Amedeo Maiuri (January 7, 1886 – April 7, 1963) was an Italian archaeologist, famous for his archaeological investigations of the Roman city of Pompeii which was destroyed in the eruption of Mount Vesuvius in August of AD 79. He was the first to conduct systematic scientific excavations, analysis and publication at Pompeii and other sites around Vesuvius.
In 1924, Maiuri was installed as the chief archaeologist of Pompeii, serving as director until 1961. Maiuri's work at Pompeii was revolutionary and he exposed many remains, and proposed chronologies, that are still at the focus of scholarly discussion. Maiuri's work included, for the first time, excavations below the Roman destruction level of 79 AD when he chose to excavate one of the most famous houses of Pompeii, the House of the surgeon to investigate the earlier history of the city.
Maiuri excavated other cities destroyed by the eruption of Vesuvius, such as Herculaneum.
The few remains of the Tiberian villa Damecuta are the result of excavations done between 1937–48 by Maiuri (who also excavated Villa Jovis), on land donated to the Italian Government by Axel Munthe, celebrated author of The Story of San Michele.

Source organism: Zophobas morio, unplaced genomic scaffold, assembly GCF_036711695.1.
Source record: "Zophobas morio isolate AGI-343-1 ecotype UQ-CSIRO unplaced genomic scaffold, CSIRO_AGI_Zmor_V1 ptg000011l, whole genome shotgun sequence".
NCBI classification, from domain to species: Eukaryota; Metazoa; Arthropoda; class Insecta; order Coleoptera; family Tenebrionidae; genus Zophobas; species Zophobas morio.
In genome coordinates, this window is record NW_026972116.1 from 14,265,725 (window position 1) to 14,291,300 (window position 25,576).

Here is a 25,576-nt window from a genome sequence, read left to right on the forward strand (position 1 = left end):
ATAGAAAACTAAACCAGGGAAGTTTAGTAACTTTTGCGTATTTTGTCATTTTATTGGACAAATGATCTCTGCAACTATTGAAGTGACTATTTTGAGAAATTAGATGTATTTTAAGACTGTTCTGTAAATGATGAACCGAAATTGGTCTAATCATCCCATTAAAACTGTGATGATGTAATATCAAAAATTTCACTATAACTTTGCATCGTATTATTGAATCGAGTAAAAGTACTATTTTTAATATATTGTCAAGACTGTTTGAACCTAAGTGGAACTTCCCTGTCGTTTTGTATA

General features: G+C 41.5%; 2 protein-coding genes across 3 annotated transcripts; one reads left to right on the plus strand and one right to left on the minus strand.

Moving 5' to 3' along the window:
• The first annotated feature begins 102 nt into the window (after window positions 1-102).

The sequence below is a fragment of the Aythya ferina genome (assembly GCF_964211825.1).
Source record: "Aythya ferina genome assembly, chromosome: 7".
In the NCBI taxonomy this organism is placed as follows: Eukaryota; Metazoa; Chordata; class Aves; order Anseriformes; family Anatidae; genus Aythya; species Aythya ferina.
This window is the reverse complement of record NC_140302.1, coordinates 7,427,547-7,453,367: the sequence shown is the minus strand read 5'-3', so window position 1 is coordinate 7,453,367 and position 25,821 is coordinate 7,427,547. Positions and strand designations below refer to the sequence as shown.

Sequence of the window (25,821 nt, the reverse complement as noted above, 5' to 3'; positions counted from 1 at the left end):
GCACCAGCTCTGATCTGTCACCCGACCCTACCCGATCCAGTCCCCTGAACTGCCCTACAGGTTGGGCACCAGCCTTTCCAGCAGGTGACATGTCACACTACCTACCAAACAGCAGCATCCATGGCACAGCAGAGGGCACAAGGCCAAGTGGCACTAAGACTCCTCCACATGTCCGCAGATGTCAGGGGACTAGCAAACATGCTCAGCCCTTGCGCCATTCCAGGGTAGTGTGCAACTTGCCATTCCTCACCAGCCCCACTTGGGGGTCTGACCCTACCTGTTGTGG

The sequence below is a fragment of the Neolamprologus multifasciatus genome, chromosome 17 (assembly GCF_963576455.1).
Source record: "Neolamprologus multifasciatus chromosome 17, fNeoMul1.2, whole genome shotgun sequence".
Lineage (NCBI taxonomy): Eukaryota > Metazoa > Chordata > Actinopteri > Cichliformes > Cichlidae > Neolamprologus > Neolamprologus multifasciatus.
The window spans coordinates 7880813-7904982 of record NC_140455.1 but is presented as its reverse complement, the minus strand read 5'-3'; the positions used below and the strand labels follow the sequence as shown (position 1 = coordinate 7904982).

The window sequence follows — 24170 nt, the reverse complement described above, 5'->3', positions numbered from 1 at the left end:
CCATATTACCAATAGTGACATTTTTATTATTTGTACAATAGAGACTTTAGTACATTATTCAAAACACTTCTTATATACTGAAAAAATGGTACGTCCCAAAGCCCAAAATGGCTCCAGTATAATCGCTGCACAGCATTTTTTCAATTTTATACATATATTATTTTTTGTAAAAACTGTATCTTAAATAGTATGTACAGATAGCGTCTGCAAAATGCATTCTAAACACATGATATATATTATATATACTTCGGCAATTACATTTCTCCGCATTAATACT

Maiuri died in Naples in 1963.
- A. Maiuri, “Studi e ricerche sulle fortificazioni di Pompei.” Monumenti Antichi 33 (1929): 113–290
- Maiuri, Amedeo. L'anfiteatro flavio puteolano. Napoli : G. Macchiaroli, 1955.OCLC 79380459
- A. Maiuri, “Pompei. Sterro dei cumuli e isolamento della cinta murale. Contributo all’urbanistica della città dissepolta.” In Bollettino d’Arte 45 (1960): 172, L. García y García Danni di guerra a Pompei, 167.